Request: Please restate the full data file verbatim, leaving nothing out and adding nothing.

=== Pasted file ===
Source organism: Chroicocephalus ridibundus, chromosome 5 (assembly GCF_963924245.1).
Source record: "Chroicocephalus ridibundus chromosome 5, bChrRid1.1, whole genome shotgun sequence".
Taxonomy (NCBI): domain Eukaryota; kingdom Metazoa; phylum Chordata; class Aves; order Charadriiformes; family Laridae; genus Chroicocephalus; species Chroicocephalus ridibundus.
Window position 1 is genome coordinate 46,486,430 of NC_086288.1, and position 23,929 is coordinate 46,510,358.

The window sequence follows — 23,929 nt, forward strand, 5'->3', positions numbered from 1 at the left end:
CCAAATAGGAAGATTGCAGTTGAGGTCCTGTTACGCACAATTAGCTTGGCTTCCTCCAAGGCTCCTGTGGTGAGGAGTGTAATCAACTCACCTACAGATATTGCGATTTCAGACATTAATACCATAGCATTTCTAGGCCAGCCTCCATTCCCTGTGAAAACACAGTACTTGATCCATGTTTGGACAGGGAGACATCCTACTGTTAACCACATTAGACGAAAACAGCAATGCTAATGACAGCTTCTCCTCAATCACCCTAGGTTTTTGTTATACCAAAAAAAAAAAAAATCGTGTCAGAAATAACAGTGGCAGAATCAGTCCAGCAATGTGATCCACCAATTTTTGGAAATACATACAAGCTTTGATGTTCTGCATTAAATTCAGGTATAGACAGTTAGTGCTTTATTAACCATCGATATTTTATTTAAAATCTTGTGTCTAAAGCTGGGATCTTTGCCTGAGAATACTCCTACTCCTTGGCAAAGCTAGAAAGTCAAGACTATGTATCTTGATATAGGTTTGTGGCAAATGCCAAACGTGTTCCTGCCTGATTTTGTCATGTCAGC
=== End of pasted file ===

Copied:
Source organism: Chroicocephalus ridibundus, chromosome 5 (assembly GCF_963924245.1).
Source record: "Chroicocephalus ridibundus chromosome 5, bChrRid1.1, whole genome shotgun sequence".
Taxonomy (NCBI): domain Eukaryota; kingdom Metazoa; phylum Chordata; class Aves; order Charadriiformes; family Laridae; genus Chroicocephalus; species Chroicocephalus ridibundus.
Window position 1 is genome coordinate 46,486,430 of NC_086288.1, and position 23,929 is coordinate 46,510,358.

The window sequence follows — 23,929 nt, forward strand, 5'->3', positions numbered from 1 at the left end:
CCAAATAGGAAGATTGCAGTTGAGGTCCTGTTACGCACAATTAGCTTGGCTTCCTCCAAGGCTCCTGTGGTGAGGAGTGTAATCAACTCACCTACAGATATTGCGATTTCAGACATTAATACCATAGCATTTCTAGGCCAGCCTCCATTCCCTGTGAAAACACAGTACTTGATCCATGTTTGGACAGGGAGACATCCTACTGTTAACCACATTAGACGAAAACAGCAATGCTAATGACAGCTTCTCCTCAATCACCCTAGGTTTTTGTTATACCAAAAAAAAAAAAAATCGTGTCAGAAATAACAGTGGCAGAATCAGTCCAGCAATGTGATCCACCAATTTTTGGAAATACATACAAGCTTTGATGTTCTGCATTAAATTCAGGTATAGACAGTTAGTGCTTTATTAACCATCGATATTTTATTTAAAATCTTGTGTCTAAAGCTGGGATCTTTGCCTGAGAATACTCCTACTCCTTGGCAAAGCTAGAAAGTCAAGACTATGTATCTTGATATAGGTTTGTGGCAAATGCCAAACGTGTTCCTGCCTGATTTTGTCATGTCAGC